This is the fifteenth installment in a series on theological terms. See previous posts on the terms theology, Trinity, creation, man, Fall, common grace, sin, righteousness, faith, pride, election, revelation, atonement, and adoption.
The concept of sanctification is found throughout Scripture and in reference to a variety of subjects. For example, God sanctifies the seventh day in Genesis 2, Moses and the people sanctify the priests in Exodus 28, Jesus commands us to pray that God would sanctify his name in Matthew 6, and so on. But though the subjects and circumstances can vary, the general meaning of the word remains consistent. To sanctify (the process of which we call sanctification) means to render someone or something unique, to set it apart or make it holy.
In Christian theology, the term sanctification is used most often to describe the setting apart or making holy of Christians. After being justified and adopted by God, Christians begin a process in which, through the power of the Holy Spirit, they are incrementally transformed in every aspect into the likeness of Jesus Christ.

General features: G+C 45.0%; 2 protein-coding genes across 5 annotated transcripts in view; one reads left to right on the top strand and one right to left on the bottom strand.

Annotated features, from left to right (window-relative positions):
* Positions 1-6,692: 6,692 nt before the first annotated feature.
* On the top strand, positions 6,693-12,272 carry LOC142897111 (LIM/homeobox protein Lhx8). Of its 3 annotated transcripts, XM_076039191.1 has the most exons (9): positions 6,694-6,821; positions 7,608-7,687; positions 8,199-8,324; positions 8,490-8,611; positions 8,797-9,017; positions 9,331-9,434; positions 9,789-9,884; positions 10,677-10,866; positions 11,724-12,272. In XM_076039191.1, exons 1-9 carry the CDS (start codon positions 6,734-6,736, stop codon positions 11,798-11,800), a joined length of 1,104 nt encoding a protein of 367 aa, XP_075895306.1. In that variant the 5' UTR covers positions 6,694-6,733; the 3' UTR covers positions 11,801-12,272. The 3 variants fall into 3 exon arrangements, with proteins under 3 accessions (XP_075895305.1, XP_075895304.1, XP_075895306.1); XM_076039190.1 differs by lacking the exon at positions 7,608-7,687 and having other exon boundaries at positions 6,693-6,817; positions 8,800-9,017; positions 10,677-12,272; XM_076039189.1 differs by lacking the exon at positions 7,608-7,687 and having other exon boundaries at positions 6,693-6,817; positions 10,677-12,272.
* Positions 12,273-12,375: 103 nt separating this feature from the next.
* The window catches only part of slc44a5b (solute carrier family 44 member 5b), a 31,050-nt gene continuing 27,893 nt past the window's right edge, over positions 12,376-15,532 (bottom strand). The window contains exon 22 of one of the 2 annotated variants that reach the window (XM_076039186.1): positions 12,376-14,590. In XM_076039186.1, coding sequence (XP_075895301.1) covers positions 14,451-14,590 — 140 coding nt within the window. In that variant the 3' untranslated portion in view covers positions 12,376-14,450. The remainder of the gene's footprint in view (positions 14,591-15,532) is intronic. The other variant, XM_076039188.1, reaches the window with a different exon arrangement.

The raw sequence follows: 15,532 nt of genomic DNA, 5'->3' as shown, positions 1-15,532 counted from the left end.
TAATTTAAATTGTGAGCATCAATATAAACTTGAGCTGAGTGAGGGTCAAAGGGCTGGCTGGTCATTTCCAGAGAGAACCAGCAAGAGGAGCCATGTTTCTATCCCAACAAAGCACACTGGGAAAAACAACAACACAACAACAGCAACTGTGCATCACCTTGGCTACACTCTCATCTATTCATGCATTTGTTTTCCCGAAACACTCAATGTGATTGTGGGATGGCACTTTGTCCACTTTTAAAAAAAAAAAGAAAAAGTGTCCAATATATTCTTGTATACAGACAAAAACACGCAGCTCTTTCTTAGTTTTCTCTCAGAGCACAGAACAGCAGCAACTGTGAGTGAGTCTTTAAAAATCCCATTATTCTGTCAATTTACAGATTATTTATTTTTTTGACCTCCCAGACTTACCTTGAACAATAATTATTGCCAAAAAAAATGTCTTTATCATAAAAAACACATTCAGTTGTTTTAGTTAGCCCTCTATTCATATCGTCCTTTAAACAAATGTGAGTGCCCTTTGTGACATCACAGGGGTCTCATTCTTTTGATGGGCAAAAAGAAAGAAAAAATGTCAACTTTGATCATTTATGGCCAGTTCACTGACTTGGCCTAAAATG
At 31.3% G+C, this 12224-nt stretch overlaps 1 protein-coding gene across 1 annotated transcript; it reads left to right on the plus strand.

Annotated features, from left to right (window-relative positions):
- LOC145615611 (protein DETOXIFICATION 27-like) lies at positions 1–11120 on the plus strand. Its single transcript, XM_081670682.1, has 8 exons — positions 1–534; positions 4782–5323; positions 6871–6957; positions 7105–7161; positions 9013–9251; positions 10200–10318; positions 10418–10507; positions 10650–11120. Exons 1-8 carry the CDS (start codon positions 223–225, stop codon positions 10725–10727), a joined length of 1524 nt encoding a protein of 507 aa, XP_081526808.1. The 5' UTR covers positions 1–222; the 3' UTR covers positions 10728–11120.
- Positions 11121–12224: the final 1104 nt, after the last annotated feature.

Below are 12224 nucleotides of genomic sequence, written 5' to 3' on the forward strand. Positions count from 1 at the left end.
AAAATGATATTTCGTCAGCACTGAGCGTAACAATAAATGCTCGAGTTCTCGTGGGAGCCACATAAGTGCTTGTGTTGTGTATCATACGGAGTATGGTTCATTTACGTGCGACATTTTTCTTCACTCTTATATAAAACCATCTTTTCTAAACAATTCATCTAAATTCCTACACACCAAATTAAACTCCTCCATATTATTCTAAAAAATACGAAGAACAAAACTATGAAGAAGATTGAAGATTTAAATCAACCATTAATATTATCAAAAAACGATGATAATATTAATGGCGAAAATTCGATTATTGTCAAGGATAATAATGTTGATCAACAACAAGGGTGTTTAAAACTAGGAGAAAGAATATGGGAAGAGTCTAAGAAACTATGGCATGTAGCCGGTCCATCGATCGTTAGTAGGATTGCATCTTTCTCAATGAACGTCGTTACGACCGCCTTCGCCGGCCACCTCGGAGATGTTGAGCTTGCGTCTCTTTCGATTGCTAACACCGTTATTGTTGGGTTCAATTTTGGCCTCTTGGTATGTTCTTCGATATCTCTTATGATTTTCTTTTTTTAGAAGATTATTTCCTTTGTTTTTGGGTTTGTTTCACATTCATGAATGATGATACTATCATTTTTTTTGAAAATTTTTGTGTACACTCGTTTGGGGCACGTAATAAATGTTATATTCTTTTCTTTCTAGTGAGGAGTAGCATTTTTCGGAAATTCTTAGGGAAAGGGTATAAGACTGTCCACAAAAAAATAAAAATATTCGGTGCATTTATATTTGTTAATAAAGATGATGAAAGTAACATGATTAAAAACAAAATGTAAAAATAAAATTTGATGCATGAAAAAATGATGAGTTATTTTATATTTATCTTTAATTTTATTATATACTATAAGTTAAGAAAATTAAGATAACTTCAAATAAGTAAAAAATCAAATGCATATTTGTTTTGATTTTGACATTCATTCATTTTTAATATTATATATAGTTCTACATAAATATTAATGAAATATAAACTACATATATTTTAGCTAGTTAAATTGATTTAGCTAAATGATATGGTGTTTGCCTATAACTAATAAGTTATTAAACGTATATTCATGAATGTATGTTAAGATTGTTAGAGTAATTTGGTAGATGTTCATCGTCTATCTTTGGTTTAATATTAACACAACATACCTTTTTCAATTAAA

One of the clearest passages on this is Paul’s prayer at the end of 1 Thessalonians:
Now may the God of peace himself sanctify you completely, and may your whole spirit and soul and body be kept blameless at the coming of our Lord Jesus Christ. He who calls you is faithful; he will surely do it. (1 Thessalonians 5:23-24)
Among the many wonderful things that can (and should) be said about sanctification, perhaps the most important and most encouraging is what Paul makes clear here: sanctification is an act of God, and having begun the work, he will always be faithful to bring it to completion.